Jay-Z Was ‘Worried’ About His Own Career After Hearing The Notorious B.I.G.’s ‘Life After Death’ Demos

Jay-Z in 1996 | Al Pereira/Getty Images/Michael Ochs Archives

Jay-Z and The Notorious B.I.G.’s times in the music industry might have only overlapped for less than a year, but the two rappers shared a strong connection. They hailed from the same neighborhood of Bedford-Stuyvesant in Brooklyn, and even attended the same high school. When they had started rapping seriously, they often pushed each other to be better.

Jay-Z and The Notorious B.I.G. became good friends and recorded ‘Brooklyn’s Finest’ together

Jay-Z and The Notorious B.I.G. both were in the same line of work before they started rapping: they were crack dealers on the streets of Brooklyn at the height of the crack epidemic. Biggie gained a reputation around the neighborhood not just for standing on the corner, but for his rapping abilities whenever he’d get on a mic at local cyphers or parties. Biggie eventually linked up with record executive Sean “Diddy” Combs and released his debut album Ready to Die in September 1994.

Biggie’s longtime friend and Junior M.A.F.I.A. groupmate Lil’ Cease reflected on Biggie’s relationship with Jay-Z in a 2016 Instagram Live with Smoke DZA.

“Big met [Jay-Z] at the Palladium and they bonded just on some G s*** because they respected each other as men and they respected each other as artists,” he said. “Big wasn’t afraid to tell that; Big thought he was doper than him. Big used to say, ‘Yo, that n**** nicer than me.’”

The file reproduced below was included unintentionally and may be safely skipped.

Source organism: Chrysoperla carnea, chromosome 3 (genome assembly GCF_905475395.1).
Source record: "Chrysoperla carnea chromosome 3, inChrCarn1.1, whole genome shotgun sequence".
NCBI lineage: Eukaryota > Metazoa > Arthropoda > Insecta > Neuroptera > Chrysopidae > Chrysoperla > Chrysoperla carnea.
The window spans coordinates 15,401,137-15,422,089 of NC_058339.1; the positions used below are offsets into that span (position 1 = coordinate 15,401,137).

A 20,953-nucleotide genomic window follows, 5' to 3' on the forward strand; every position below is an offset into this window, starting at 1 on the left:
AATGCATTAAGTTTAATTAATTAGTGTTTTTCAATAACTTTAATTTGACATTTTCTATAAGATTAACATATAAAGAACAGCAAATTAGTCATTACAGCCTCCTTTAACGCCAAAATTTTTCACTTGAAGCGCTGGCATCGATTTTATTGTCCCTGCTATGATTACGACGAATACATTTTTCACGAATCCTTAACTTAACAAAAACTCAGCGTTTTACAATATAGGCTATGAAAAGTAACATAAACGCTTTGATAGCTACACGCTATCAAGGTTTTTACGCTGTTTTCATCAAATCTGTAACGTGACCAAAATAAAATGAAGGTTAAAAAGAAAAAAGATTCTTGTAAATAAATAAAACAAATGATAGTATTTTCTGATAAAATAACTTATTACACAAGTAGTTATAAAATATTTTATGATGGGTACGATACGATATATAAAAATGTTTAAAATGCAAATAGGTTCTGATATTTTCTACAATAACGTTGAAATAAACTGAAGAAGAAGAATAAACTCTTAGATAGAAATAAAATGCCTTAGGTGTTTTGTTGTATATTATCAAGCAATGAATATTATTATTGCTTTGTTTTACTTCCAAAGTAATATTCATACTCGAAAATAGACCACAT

Jay-Z released his own debut album Reasonable Doubt in 1996. The album featured the Notorious B.I.G. collab “Brooklyn’s Finest,” as well as the hit single “Dead Presidents II” — a song that signaled to Biggie that he had been beaten at his own game. “When Jay-Z said that line on ‘Dead Presidents,’ ‘N**** take a freeze off my kneecap / N**** believe that,’ Big was like, ‘Yo, he got me,’” Cease said.

The Notorious B.I.G.’s ‘Life After Death’ demos ‘worried’ Jay-Z

Biggie continued to work hard on his own album, titled Ready to Die and slated for release in March 1997. Justin Tinsley’s 2022 book It Was All a Dream: Biggie and the World That Made Him detailed the recording process for the album, including what Jay-Z thought when he first heard the album before its release.

“I remember when he was doing Life After Death and he sent me four songs in the demo stage,” Jay said. “I was like, ‘Oh my God! We got a problem!’ I was happy for him and I was upset for myself. I was a little worried about myself as an artist.”

The Notorious B.I.G. died as Jay-Z was gaining popularity

The Notorious B.I.G. died on March 9, 1997 in Los Angeles, just two weeks before Life After Death hit store shelves. The music industry was shocked by Biggie’s sudden death, especially given the death of his onetime friend Tupac Shakur in a similar fashion just six months before.

Biggie was on the phone with Jay-Z just an hour before his death, gushing about the grand plans he had for both of them as they continued their rise from Bed-Stuy to the top.

Jay-Z went on to release his sophomore album In My Lifetime, Vol. 1 in November 1997.

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